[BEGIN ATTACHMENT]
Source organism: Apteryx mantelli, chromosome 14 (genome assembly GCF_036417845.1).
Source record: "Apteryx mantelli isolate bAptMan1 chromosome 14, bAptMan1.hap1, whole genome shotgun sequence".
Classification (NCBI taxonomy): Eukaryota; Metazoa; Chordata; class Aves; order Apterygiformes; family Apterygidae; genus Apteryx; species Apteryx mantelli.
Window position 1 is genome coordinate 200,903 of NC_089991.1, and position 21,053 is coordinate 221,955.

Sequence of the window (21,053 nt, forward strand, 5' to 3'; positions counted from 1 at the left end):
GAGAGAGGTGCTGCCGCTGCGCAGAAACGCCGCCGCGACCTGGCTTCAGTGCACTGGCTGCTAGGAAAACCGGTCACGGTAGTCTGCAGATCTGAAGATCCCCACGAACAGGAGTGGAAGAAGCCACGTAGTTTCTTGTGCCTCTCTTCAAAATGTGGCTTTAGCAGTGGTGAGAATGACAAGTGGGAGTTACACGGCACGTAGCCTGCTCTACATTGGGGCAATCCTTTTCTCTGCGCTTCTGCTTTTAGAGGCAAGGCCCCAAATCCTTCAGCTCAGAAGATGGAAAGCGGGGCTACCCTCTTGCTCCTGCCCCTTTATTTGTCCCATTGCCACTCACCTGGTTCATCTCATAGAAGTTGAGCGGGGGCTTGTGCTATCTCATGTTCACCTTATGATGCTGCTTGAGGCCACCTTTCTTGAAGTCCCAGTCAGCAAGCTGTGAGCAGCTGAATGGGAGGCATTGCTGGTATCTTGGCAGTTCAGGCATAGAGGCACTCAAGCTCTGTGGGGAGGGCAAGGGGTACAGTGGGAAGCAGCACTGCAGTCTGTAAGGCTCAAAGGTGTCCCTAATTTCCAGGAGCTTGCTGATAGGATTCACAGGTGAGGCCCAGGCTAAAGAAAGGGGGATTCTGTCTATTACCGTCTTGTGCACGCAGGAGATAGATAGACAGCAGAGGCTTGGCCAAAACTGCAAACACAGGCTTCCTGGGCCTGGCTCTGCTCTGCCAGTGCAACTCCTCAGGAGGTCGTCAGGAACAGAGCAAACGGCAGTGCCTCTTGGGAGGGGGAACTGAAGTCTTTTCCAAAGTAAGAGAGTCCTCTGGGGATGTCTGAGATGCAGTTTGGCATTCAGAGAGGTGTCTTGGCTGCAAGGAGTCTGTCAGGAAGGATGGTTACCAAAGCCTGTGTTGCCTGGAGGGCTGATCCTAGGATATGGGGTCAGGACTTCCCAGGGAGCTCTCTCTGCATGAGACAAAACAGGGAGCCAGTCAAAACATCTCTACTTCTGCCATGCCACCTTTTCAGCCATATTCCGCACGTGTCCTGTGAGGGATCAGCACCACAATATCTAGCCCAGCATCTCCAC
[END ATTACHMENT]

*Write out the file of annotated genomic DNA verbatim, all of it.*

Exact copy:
Source organism: Apteryx mantelli, chromosome 14 (genome assembly GCF_036417845.1).
Source record: "Apteryx mantelli isolate bAptMan1 chromosome 14, bAptMan1.hap1, whole genome shotgun sequence".
Classification (NCBI taxonomy): Eukaryota; Metazoa; Chordata; class Aves; order Apterygiformes; family Apterygidae; genus Apteryx; species Apteryx mantelli.
Window position 1 is genome coordinate 200,903 of NC_089991.1, and position 21,053 is coordinate 221,955.

Sequence of the window (21,053 nt, forward strand, 5' to 3'; positions counted from 1 at the left end):
GAGAGAGGTGCTGCCGCTGCGCAGAAACGCCGCCGCGACCTGGCTTCAGTGCACTGGCTGCTAGGAAAACCGGTCACGGTAGTCTGCAGATCTGAAGATCCCCACGAACAGGAGTGGAAGAAGCCACGTAGTTTCTTGTGCCTCTCTTCAAAATGTGGCTTTAGCAGTGGTGAGAATGACAAGTGGGAGTTACACGGCACGTAGCCTGCTCTACATTGGGGCAATCCTTTTCTCTGCGCTTCTGCTTTTAGAGGCAAGGCCCCAAATCCTTCAGCTCAGAAGATGGAAAGCGGGGCTACCCTCTTGCTCCTGCCCCTTTATTTGTCCCATTGCCACTCACCTGGTTCATCTCATAGAAGTTGAGCGGGGGCTTGTGCTATCTCATGTTCACCTTATGATGCTGCTTGAGGCCACCTTTCTTGAAGTCCCAGTCAGCAAGCTGTGAGCAGCTGAATGGGAGGCATTGCTGGTATCTTGGCAGTTCAGGCATAGAGGCACTCAAGCTCTGTGGGGAGGGCAAGGGGTACAGTGGGAAGCAGCACTGCAGTCTGTAAGGCTCAAAGGTGTCCCTAATTTCCAGGAGCTTGCTGATAGGATTCACAGGTGAGGCCCAGGCTAAAGAAAGGGGGATTCTGTCTATTACCGTCTTGTGCACGCAGGAGATAGATAGACAGCAGAGGCTTGGCCAAAACTGCAAACACAGGCTTCCTGGGCCTGGCTCTGCTCTGCCAGTGCAACTCCTCAGGAGGTCGTCAGGAACAGAGCAAACGGCAGTGCCTCTTGGGAGGGGGAACTGAAGTCTTTTCCAAAGTAAGAGAGTCCTCTGGGGATGTCTGAGATGCAGTTTGGCATTCAGAGAGGTGTCTTGGCTGCAAGGAGTCTGTCAGGAAGGATGGTTACCAAAGCCTGTGTTGCCTGGAGGGCTGATCCTAGGATATGGGGTCAGGACTTCCCAGGGAGCTCTCTCTGCATGAGACAAAACAGGGAGCCAGTCAAAACATCTCTACTTCTGCCATGCCACCTTTTCAGCCATATTCCGCACGTGTCCTGTGAGGGATCAGCACCACAATATCTAGCCCAGCATCTCCAC